Hannah Taylor (centre)

Epilepsy awareness goes global on Purple Day March 26

Did you know that there are approximately 40,000 people in BC and 400,000 of people in Canada with epilepsy?

Did you know that there are approximately 40,000 people in BC and 400,000 of people in Canada with epilepsy?

Though this number may seem small, this means that epilepsy is more common than Multiple Sclerosis, Parkinson’s Disease, and Cerebral Palsy combined.

Epilepsy Awareness Month happens in March of each year in Canada. March is also the month in which Purple Day occurs. This is on Tuesday (March 26) and is a global day for epilepsy awareness.

Epilepsy is a medical condition that causes a person to have recurring seizures. Epileptic seizures are caused by excessive discharges of electrical impulses in the brain.

There are more than 20 different types of seizures. Seizures can be convulsive or non-convulsive. For example, partial seizures may involve the person being in a trance-like state, experiencing altered sensations, having uncontrolled movements, or being unable to speak.

Generalized seizures, such as tonic-clonic seizures (previously called grand mal) cause loss of consciousness and shaking of the entire body.

Anyone can develop epilepsy at any age. In the majority of cases, the cause is unknown. As well, in most situations the condition is not outgrown. There is no cure and approximately 30 per cent of people with epilepsy do not have their seizures controlled by medication.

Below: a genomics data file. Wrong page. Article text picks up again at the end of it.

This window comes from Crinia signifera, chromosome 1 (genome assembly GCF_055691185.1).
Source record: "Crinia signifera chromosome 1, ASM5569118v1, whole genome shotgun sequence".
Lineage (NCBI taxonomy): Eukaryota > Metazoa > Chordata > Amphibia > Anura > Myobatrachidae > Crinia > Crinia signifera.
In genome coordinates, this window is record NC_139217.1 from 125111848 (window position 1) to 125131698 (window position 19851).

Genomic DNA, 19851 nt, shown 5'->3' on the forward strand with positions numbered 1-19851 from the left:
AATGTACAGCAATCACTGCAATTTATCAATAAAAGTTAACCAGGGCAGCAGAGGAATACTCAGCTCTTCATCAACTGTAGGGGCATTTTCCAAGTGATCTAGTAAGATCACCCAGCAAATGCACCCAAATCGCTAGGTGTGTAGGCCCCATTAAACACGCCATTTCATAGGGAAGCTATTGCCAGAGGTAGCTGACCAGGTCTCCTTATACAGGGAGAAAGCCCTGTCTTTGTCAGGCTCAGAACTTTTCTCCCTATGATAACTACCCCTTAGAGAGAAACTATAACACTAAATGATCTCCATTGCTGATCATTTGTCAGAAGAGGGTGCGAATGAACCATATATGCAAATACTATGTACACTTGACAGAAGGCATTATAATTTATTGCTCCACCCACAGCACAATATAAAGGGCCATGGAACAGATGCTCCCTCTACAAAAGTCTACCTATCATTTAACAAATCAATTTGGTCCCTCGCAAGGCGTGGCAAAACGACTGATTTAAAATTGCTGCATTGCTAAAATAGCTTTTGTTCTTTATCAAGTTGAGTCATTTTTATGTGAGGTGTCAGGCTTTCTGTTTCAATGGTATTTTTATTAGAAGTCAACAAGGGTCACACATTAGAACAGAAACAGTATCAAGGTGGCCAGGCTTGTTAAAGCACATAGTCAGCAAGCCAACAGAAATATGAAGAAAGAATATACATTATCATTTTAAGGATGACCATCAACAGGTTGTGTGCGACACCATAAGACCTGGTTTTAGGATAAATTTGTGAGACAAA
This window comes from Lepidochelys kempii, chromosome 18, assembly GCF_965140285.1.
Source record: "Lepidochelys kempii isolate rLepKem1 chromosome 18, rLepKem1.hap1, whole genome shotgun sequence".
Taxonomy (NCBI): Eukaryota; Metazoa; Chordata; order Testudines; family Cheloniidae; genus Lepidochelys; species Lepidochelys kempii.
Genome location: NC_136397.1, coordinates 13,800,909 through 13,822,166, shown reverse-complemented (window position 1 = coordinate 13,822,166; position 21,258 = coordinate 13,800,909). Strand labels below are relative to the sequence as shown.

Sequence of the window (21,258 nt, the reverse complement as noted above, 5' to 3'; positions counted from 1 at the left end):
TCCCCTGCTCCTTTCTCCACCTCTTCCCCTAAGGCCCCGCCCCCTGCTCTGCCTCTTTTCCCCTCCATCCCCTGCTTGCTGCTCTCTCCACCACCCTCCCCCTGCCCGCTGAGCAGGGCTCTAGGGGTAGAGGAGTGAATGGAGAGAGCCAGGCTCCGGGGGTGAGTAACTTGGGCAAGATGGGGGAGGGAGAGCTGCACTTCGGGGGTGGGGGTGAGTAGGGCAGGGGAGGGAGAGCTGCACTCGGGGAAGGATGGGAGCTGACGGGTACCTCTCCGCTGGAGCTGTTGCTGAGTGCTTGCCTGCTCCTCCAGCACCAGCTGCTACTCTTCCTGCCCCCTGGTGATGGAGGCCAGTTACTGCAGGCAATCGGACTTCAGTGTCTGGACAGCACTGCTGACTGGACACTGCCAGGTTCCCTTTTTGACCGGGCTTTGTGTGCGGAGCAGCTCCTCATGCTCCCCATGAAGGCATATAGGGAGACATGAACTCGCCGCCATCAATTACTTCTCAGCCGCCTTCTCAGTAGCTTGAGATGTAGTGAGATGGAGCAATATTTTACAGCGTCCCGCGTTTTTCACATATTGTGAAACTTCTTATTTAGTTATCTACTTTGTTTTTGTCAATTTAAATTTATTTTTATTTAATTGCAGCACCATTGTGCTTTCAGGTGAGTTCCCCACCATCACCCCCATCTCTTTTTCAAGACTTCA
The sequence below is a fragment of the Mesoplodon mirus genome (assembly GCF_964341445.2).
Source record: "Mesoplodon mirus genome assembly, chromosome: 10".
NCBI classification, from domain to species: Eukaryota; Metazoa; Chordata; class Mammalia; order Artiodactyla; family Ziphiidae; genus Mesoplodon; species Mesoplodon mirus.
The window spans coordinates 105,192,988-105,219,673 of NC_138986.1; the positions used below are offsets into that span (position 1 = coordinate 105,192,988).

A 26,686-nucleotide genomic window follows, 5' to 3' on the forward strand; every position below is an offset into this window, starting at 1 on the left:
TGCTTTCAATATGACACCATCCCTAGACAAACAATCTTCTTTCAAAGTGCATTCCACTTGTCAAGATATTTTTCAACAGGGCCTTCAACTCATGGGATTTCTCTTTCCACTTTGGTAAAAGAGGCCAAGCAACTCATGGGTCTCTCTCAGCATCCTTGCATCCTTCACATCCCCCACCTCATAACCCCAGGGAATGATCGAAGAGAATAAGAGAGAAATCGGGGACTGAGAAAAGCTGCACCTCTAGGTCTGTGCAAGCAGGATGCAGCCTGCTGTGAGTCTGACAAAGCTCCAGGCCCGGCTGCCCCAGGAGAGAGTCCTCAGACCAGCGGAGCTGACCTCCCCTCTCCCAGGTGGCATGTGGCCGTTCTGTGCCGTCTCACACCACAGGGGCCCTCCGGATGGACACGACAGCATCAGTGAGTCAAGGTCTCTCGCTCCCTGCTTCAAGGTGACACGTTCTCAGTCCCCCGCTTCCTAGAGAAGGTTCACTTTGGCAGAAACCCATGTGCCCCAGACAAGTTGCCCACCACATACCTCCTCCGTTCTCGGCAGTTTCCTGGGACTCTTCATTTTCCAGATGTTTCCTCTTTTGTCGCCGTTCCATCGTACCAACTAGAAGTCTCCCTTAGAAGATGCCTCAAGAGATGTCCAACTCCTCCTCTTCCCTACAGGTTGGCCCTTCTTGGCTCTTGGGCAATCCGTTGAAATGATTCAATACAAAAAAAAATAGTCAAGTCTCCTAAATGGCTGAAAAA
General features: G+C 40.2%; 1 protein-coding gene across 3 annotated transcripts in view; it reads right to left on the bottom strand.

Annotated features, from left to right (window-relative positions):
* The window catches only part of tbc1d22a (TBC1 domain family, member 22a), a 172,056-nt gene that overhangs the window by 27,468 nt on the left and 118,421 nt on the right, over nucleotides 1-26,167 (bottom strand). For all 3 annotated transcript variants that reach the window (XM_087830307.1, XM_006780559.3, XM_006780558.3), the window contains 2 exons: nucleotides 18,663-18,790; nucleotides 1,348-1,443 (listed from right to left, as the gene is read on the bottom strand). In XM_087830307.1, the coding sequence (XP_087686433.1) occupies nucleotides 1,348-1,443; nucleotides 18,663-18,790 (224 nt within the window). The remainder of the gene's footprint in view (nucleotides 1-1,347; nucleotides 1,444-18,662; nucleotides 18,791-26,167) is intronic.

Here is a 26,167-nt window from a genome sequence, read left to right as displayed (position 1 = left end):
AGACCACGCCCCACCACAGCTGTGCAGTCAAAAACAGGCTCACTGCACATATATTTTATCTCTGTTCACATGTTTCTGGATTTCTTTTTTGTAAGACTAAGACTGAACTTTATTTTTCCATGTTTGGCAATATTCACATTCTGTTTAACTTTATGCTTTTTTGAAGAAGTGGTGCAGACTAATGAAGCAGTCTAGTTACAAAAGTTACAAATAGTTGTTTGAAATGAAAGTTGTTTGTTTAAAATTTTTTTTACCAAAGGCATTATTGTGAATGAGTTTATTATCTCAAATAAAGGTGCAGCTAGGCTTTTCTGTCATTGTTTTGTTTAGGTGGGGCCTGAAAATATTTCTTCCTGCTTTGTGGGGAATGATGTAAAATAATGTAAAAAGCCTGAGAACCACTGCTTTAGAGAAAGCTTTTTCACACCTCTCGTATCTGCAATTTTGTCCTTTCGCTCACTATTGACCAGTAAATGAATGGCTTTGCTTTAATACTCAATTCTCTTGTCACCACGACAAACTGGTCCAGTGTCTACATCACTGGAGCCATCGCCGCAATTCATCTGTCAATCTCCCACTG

The severity of epilepsy can vary. Some people can have as many as hundreds of seizures a day while others may have only one every few years.

Some people with epilepsy may face discrimination, unnecessary restrictions, or exclusion from work or school activities.

For children with epilepsy the fear of bullying or social isolation can be the one of the most difficult issues they face.

“Some people with epilepsy can become isolated and as such they do not receive the supports that they need,” states Elvira Balakshin, Program and Communications Coordinator of the BC Epilepsy Society. “The public can help people with epilepsy by learning proper seizure first aid, how to recognize seizures, and basic facts about epilepsy.

“If you know or meet someone with epilepsy or a parent of a child with epilepsy, ask them how you can help – everyone with epilepsy is unique.”

More information about epilepsy and the BC Epilepsy Society is available on www.bcepilepsy.com

The BC Epilepsy Society is a non-profit, charitable organization established in 1959.

It provides education, advocacy, and support to people with epilepsy and their families.